Bournemouth University (abbreviated BU) is a public university in Bournemouth, Dorset, England, with its main campus situated in neighbouring Poole.

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Broca's area

Broca's area or the Broca area or is a region in the frontal lobe of the dominant hemisphere, usually the left, of the hominid brain with functions linked to speech production.

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Calvaria (skull)

The calvaria or skullcap (feminine Latin noun with plural calvariae; however, many medical texts list the word as calvarium, neuter Latin noun with plural calvaria) is the upper part of the neurocranium and covers the cranial cavity containing the brain.

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Cengage is an educational content, technology, and services company for the higher education, K-12, professional, and library markets worldwide.

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Ceprano Man

Ceprano Man, Argil, and Ceprano Calvarium, refers to a Middle Pleistocene archaic human fossil, a single skull cap (calvaria), accidentally unearthed in a highway construction project in 1994 near Ceprano in the province of Frosinone, Italy.

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Charcoal is the lightweight black carbon and ash residue hydrocarbon produced by removing water and other volatile constituents from animal and vegetation substances.

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Charles Darwin

Charles Robert Darwin, (12 February 1809 – 19 April 1882) was an English naturalist, geologist and biologist, best known for his contributions to the science of evolution.

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The taxonomical genus Pan (often referred to as chimpanzees or chimps) consists of two extant species: the common chimpanzee and the bonobo.

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China, officially the People's Republic of China (PRC), is a unitary one-party sovereign state in East Asia and the world's most populous country, with a population of around /1e9 round 3 billion.

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Chris Stringer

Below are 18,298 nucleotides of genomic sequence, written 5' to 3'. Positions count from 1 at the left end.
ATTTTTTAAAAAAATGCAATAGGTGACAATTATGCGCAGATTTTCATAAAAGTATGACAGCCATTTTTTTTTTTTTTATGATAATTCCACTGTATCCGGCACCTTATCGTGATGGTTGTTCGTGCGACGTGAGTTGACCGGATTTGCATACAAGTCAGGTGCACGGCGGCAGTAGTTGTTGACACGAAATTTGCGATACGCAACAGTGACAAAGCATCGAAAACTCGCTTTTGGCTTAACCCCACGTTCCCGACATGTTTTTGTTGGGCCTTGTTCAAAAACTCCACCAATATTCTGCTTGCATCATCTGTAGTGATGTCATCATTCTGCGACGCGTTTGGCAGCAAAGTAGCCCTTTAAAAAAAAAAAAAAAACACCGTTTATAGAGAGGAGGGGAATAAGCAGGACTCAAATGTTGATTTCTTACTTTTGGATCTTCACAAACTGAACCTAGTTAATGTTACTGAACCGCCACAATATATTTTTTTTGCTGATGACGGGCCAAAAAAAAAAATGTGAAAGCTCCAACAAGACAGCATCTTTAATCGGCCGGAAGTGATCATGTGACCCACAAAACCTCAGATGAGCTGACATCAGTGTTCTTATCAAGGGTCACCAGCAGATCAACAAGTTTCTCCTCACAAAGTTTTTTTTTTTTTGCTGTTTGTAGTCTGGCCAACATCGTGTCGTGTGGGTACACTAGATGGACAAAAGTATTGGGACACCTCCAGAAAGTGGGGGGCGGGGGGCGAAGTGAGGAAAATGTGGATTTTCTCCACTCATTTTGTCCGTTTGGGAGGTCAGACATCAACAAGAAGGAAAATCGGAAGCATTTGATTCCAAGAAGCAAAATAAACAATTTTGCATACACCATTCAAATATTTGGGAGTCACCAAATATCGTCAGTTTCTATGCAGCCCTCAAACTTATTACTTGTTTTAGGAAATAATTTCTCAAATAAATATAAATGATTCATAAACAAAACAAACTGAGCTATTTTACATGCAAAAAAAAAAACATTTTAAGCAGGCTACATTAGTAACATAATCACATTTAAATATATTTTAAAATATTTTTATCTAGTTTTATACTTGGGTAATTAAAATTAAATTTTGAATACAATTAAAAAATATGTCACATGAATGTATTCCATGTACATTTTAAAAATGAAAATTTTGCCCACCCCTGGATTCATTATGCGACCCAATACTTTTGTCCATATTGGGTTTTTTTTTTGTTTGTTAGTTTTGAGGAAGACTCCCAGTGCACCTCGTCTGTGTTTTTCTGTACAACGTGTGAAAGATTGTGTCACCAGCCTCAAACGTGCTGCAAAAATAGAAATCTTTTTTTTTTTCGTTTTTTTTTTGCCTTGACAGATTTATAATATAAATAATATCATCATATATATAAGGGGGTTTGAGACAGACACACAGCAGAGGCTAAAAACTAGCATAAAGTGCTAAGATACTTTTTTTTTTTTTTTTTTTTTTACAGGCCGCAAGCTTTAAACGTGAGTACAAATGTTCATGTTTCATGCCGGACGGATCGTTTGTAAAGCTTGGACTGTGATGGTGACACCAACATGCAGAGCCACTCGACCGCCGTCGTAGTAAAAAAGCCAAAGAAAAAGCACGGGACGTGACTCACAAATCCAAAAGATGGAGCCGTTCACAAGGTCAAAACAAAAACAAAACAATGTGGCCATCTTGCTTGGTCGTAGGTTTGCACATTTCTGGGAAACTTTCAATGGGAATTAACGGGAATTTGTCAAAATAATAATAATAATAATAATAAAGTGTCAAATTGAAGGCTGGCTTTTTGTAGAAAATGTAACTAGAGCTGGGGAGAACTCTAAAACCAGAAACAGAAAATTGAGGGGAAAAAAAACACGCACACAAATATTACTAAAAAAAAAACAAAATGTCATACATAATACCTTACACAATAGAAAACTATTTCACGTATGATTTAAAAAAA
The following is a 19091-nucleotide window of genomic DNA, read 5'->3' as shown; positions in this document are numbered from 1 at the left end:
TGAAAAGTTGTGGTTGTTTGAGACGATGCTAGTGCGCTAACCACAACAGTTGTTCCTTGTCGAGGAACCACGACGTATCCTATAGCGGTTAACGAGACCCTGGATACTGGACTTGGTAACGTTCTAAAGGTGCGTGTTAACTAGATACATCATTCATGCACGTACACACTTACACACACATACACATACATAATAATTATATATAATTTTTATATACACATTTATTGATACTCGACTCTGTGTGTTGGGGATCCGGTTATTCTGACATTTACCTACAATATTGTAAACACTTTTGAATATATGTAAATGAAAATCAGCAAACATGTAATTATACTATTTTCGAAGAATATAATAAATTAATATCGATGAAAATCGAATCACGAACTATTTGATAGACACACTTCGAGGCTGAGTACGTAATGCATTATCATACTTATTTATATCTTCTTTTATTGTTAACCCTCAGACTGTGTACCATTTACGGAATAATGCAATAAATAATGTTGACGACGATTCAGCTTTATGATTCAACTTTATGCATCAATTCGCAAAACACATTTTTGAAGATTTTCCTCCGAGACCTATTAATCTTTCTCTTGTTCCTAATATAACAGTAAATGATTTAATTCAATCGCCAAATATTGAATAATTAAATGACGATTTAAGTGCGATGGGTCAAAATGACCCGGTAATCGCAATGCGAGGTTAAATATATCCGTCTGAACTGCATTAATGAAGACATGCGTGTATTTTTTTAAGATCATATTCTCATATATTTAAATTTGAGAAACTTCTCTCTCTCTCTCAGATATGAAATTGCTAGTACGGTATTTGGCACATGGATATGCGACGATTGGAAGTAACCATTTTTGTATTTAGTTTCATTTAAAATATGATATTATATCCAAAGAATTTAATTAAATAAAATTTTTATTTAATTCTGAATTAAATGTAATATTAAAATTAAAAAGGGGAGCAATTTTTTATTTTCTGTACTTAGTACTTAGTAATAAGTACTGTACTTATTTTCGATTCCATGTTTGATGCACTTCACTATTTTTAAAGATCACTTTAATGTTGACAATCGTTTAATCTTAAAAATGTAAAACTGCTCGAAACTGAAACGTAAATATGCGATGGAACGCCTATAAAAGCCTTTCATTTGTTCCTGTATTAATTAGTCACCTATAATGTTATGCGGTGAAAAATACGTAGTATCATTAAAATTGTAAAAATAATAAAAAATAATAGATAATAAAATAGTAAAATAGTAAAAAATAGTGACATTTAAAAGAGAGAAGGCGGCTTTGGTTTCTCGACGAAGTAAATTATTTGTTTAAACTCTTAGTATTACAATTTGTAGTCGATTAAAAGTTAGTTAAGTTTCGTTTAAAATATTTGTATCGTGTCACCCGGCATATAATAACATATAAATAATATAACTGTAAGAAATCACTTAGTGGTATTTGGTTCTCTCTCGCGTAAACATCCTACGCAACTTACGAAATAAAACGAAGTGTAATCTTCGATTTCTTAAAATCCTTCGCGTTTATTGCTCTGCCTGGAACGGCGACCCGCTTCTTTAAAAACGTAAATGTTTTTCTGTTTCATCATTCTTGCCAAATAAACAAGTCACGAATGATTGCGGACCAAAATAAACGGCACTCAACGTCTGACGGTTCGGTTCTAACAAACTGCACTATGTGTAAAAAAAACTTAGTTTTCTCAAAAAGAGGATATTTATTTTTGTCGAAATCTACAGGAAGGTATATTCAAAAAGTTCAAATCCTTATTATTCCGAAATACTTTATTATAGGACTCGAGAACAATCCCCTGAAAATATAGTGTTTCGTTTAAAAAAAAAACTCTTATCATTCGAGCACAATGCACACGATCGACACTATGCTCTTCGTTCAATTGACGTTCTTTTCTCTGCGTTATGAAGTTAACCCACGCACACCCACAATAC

Christopher Brian "Chris" Stringer FRS (born 1947), is a British physical anthropologist noted for his work on human evolution.

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A clade (from κλάδος, klados, "branch"), also known as monophyletic group, is a group of organisms that consists of a common ancestor and all its lineal descendants, and represents a single "branch" on the "tree of life".

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Cladogenesis is an evolutionary splitting event where a parent species splits into two distinct species, forming a clade.

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Daka skull

The Daka Calvaria (a skull cap with the cranial base), specimen number BOU-VP-2/66, is a Homo erectus specimen from the Daka Member of the Bouri Formation in the Middle Awash Study Area of the Awash valley of the Ethiopia Rift.

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Daniel Everett

Daniel Leonard Everett (born 1951) is an American linguistic anthropologist and author best known for his study of the Amazon Basin's Pirahã people and their language.

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Daughters of Jacob Bridge

The Daughters of Jacob Bridge (גשר בנות יעקב, Gesher Bnot Ya'akov, or Arabic: Jisr Benat Ya'kub) is a site on the upper Jordan River.

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David Lordkipanidze

David Otaris dze Lordkipanidze (Georgian: დავით ლორთქიფანიძე) (born 5 August 1964, in Tbilisi) is a Georgian anthropologist and archaeologist, Professor (2004), Dr.Sc.

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Davidson Black

Davidson Black, FRS (July 25, 1884 – March 15, 1934) was a Canadian paleoanthropologist, best known for his naming of Sinanthropus pekinensis (now Homo erectus pekinensis).

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The Denisovans or Denisova hominins) are an extinct species or subspecies of archaic humans in the genus Homo.

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Denizli Province

Denizli Province (Denizli ili) is a province of Turkey in Western Anatolia, on high ground above the Aegean coast. Neighbouring provinces are Uşak to the north, Burdur, Isparta, Afyon to the east, Aydın, Manisa to the west and Muğla to the south. It is located between the coordinates 28° 30’ and 29° 30’ E and 37° 12’ and 38° 12’ N. It covers an area of 11,868 km², and the population is 931,823. The population was 750,882 in 1990. The provincial capital is the city of Denizli.

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Dmanisi (tr) is a town and archaeological site in the Kvemo Kartli region of Georgia approximately 93 km southwest of the nation’s capital Tbilisi in the river valley of Mashavera.

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Dmanisi skull 3

D2700, also known as Skull 3, is the catalogue number of a fossilized Homo erectus georgicus skull which was discovered in 2001 in Dmanisi, Georgia.

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Dmanisi skull 4

The Dmanisi skull 4, also known as D3444 with its mandible D3900, is one of five Homo erectus skulls discovered in Dmanisi, Georgia.

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Dmanisi skull 5

The Dmanisi skull, also known as Skull 5 or D4500, is one of five Homo erectus skulls discovered in Dmanisi, Georgia.

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Dutch East Indies

The Dutch East Indies (or Netherlands East-Indies; Nederlands(ch)-Indië; Hindia Belanda) was a Dutch colony consisting of what is now Indonesia.

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Early Pleistocene

The Early Pleistocene (also known as the Lower Pleistocene) is a subepoch in the international geologic timescale or a subseries in chronostratigraphy, being the earliest or lowest subdivision of the Quaternary period/system and Pleistocene epoch/series.

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East Africa